Tritium Holdings, a global developer and manufacturer of direct current (“DC”) fast charging technology for electric vehicles (EVs), has opened a new world-class compliance testing facility. The new test facility located at the company’s Brisbane, Australia headquarters, can be seen in the video below:
This new facility is capable of accelerating testing, prototyping, compliance and certification, allowing the company to bring products to market in shorter timeframes. It rapidly modifies its products for customers and allows them to develop and certify products with greater cost efficiency.
Without the benefit of their own electromagnetic compatibility (EMC) testing facilities, many charger manufacturers and developers across the world need to test and certify their chargers in publicly-accessible EMC testing facilities. Any subsequent retesting often requires manufacturers to return to the queue, which can slow the process to get new charging technology to market.
Jane Hunter, Tritium CEO, said: “As passenger and fleet EVs with larger battery packs come online, demand for higher-powered DC fast chargers is expected to increase.
“To get these chargers in the ground and installed, each new product line must pass rigorous test standards to ensure compliance with various regulations around the world.
“The more rapidly we can develop new products to meet the needs of this fast-evolving market and complete testing of those products for public use, the faster we can deliver chargers that meet that demand.
“This cutting-edge facility is expected to enable us to deliver world-leading charging infrastructure to our customers across the globe.”
The facility features one of the highest power commercially accessible EMC testing chambers in the world. The facility is designed to deliver up to 720kW of regenerative power from its integrated system with fully integrated AC and DC power feeds.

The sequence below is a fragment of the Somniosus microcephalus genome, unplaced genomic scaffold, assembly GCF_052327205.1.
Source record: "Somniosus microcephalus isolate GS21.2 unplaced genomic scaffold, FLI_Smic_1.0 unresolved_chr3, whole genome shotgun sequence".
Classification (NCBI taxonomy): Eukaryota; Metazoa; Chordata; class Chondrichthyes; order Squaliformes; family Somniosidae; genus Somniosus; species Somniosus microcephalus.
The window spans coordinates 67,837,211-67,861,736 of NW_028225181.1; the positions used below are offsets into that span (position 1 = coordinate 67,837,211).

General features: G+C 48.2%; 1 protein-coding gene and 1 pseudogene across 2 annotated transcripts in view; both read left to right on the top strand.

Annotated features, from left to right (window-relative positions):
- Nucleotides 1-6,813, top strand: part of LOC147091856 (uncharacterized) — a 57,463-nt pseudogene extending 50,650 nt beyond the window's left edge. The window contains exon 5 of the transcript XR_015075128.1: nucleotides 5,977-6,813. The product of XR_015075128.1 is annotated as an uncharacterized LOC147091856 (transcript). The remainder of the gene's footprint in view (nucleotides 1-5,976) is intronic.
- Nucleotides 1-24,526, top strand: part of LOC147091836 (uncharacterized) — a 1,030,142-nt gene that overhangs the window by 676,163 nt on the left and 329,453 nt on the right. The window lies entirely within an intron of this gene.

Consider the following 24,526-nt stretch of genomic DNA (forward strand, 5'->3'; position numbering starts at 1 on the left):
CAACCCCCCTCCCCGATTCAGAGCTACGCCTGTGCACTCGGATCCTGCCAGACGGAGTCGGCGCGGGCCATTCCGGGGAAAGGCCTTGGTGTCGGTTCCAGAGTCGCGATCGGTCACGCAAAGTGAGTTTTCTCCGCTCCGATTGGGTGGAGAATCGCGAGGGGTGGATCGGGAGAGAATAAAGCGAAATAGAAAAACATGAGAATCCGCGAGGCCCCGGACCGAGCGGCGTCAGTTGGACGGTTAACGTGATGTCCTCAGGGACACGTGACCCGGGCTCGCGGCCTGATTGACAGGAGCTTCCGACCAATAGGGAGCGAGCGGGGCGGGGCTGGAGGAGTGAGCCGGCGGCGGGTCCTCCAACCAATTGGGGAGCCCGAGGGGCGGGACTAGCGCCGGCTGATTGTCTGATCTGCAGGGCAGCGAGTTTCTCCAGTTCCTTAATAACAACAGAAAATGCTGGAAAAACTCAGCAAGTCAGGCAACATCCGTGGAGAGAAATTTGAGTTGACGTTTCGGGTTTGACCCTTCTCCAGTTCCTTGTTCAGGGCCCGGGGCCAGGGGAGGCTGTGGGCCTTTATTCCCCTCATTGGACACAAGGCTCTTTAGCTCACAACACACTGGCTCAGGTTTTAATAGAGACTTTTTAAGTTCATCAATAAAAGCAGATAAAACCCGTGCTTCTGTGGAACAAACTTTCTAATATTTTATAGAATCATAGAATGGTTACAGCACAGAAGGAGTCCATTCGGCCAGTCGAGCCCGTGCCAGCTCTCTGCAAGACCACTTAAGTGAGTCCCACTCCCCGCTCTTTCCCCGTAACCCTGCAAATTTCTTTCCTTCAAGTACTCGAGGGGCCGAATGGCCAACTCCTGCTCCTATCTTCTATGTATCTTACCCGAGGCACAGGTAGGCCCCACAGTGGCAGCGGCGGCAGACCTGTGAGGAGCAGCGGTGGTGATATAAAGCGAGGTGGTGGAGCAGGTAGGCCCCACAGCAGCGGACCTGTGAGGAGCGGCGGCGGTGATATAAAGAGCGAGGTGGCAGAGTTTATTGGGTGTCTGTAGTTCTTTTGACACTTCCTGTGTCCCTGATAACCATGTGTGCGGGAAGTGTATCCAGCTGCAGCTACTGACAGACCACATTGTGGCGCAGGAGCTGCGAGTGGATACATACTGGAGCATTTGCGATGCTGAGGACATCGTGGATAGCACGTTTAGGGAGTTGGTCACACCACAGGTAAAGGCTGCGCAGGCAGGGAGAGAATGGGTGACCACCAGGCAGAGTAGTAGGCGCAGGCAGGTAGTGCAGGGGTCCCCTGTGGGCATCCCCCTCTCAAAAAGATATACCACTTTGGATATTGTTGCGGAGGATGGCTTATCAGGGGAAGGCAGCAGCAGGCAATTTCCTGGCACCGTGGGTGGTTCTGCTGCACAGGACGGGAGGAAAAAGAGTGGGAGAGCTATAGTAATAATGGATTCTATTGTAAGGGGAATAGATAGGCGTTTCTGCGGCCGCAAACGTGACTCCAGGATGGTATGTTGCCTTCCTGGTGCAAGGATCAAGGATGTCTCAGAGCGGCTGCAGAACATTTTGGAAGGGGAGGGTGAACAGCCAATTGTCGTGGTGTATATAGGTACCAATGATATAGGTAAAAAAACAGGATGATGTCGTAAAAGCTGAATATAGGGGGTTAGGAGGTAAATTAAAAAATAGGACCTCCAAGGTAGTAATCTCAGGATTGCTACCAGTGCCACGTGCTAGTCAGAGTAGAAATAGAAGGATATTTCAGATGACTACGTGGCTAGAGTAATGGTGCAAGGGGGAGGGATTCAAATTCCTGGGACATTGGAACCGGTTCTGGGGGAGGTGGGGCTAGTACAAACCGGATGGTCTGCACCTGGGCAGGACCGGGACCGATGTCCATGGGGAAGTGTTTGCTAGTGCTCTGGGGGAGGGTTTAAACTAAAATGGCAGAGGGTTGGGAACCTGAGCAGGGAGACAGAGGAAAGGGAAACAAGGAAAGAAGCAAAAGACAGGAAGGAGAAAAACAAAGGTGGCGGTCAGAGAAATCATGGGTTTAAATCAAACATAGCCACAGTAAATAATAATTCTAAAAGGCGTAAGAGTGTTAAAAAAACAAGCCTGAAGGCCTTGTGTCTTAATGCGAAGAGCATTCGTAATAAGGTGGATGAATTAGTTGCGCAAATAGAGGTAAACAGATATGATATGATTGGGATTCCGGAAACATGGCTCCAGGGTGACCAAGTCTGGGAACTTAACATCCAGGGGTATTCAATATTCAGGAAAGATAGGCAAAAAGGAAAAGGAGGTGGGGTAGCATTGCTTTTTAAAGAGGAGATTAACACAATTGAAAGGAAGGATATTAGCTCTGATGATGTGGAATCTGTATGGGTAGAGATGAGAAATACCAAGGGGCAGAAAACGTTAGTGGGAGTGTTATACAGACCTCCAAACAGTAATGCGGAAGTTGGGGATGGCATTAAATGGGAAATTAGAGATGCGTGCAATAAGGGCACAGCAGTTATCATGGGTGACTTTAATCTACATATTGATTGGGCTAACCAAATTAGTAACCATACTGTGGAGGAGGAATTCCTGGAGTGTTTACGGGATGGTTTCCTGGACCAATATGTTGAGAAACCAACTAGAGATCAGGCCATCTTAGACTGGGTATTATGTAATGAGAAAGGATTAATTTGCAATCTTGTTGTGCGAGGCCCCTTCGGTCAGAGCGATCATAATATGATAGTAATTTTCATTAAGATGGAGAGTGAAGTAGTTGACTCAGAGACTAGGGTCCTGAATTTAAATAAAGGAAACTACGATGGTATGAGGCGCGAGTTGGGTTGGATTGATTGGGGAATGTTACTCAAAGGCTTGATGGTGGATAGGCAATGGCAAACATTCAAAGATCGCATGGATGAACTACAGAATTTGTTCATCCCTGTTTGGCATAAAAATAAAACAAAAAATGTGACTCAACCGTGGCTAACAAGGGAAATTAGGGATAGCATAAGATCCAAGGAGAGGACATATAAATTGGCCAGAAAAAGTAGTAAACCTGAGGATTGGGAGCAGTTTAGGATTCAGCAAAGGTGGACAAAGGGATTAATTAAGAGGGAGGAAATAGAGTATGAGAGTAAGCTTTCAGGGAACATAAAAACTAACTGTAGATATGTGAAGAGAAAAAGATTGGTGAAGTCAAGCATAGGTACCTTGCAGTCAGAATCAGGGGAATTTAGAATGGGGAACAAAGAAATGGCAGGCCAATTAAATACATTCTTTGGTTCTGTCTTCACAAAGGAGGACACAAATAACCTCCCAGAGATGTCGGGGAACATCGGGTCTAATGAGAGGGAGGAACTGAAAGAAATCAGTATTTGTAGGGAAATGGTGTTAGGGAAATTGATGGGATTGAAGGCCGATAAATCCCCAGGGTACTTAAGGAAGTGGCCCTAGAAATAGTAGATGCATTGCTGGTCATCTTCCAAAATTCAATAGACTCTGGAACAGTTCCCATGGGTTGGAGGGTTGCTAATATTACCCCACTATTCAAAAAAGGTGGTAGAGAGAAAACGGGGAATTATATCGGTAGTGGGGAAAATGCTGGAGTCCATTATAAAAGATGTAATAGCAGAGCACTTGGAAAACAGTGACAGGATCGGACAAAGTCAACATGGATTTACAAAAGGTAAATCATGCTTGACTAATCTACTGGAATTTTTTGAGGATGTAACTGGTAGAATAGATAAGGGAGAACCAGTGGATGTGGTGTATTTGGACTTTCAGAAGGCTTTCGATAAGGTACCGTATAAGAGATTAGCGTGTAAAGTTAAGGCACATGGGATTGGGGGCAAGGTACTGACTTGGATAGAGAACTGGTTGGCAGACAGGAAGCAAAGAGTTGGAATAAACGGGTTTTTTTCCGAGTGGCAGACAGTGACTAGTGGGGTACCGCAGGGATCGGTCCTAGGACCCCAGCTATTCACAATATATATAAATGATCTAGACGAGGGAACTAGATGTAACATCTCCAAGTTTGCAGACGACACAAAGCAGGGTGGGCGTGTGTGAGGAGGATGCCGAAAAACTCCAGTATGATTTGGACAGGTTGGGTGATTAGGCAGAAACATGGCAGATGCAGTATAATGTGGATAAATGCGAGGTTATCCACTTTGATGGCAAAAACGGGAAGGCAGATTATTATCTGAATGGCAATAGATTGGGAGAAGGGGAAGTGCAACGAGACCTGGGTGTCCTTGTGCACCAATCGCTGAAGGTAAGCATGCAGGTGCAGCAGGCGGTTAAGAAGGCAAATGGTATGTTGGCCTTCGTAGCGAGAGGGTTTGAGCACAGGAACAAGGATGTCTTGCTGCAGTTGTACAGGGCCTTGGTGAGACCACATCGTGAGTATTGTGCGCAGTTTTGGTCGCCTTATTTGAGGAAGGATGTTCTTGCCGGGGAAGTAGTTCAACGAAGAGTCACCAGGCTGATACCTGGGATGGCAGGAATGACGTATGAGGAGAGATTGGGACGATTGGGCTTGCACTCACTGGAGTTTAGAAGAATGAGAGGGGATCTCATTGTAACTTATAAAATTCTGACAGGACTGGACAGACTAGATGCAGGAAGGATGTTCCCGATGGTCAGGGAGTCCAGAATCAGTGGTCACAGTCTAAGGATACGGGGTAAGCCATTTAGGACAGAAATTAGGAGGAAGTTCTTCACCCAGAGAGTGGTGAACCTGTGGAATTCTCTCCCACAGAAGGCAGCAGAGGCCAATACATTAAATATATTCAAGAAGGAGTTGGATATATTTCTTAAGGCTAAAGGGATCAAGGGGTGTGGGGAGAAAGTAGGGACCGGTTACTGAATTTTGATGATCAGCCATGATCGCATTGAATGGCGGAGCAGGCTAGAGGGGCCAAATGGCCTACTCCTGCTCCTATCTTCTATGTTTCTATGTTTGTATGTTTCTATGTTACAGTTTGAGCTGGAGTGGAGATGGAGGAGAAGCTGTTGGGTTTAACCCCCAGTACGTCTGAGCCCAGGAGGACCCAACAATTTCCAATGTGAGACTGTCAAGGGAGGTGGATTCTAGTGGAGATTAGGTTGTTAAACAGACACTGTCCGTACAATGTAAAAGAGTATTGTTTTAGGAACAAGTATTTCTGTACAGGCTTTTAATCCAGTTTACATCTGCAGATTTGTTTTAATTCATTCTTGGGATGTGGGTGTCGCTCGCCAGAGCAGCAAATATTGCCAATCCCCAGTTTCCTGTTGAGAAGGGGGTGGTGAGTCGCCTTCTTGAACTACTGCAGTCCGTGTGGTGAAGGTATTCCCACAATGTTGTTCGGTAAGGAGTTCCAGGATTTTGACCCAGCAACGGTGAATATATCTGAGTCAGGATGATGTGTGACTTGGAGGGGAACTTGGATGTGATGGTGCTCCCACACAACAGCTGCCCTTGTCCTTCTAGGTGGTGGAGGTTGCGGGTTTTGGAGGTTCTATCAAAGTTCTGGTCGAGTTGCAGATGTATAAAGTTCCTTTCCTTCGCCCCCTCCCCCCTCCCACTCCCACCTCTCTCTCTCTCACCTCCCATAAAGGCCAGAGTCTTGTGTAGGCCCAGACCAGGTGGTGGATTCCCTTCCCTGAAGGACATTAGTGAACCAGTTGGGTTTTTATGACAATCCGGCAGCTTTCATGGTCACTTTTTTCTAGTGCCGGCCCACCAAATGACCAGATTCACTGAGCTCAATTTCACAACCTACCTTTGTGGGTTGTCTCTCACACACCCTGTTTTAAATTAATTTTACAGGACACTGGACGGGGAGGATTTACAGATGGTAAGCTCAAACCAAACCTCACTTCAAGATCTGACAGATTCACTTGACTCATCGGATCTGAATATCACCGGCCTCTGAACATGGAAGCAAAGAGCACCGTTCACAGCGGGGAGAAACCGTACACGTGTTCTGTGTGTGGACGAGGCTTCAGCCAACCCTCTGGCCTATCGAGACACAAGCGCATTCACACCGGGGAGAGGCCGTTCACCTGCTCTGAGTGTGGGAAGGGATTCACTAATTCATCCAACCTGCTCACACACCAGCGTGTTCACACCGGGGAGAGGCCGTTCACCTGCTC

This ensures Tritium can test devices that demand very high power levels to Federal Communications Commission (FCC) and International Electrotechnical Commission (IEC) certification requirements.
The custom-designed chamber features a five-metre turntable with high-power connections. This allows Tritium to test a full high-powered charging system, consisting of the charger itself and an accompanying power cabinet.
James Kennedy, Tritium CTO and co-founder, said: “We now have the freedom to test a charger at a moment’s notice and for as long as we need, to ensure our chargers not only meet the thresholds required for compliance but exceed them.
“We believe that taking away the time constraints of a commercial facility, combined with the ability to test in one of the most powerful and advanced facilities of its kind, will enable us to rapidly create and certify market-ready products more cost-efficiently and to add features and customisations to more effectively meet the needs of our customers.”
In addition, the facility houses two thermal chambers to test equipment in extreme temperatures. The first chamber is designed to test full charging systems, while the second chamber is meant to test components and charger modules.
The thermal chamber for charging systems is expected to enable Tritium to test its products in up to 98 percent humidity and in temperatures ranging from -40°C (-40°F) to +70°C (+158°F), while the thermal chamber for testing modules and components is capable of producing temperatures ranging from -70°C (-94°F) to +180°C (+356°F).
The facility is also capable of impact testing, allowing Tritium to test and indicate the degree of protection its products’ electrical enclosures provide against external mechanical impacts. This verification and compliance testing facility is just the latest in a series of purpose-built facilities opened by Tritium across the globe.
In 2019, the company opened its Research and Development Centre in Brisbane, one of the largest of its kind in the world. It’s good to see the company expanding, and best of all, helping others speed up the time it takes to get the products tested and to market, which ultimately speeds up the transition to zero-emissions electric cars.
Hunter added: “Since the launch of the R&D Centre in 2019, Tritium has become the first to market with Plug and Charge technology, allowing the vehicle and the charger to communicate and payment to occur without the need for a credit card reader or QR Code.
“The company also pioneered fast charging for mining environments with an advanced IP65 rated fast charger with best-in-class ingress protection and developed a series of modular, scalable chargers to meet the needs of charge point operators and the evolving demands of EV drivers.”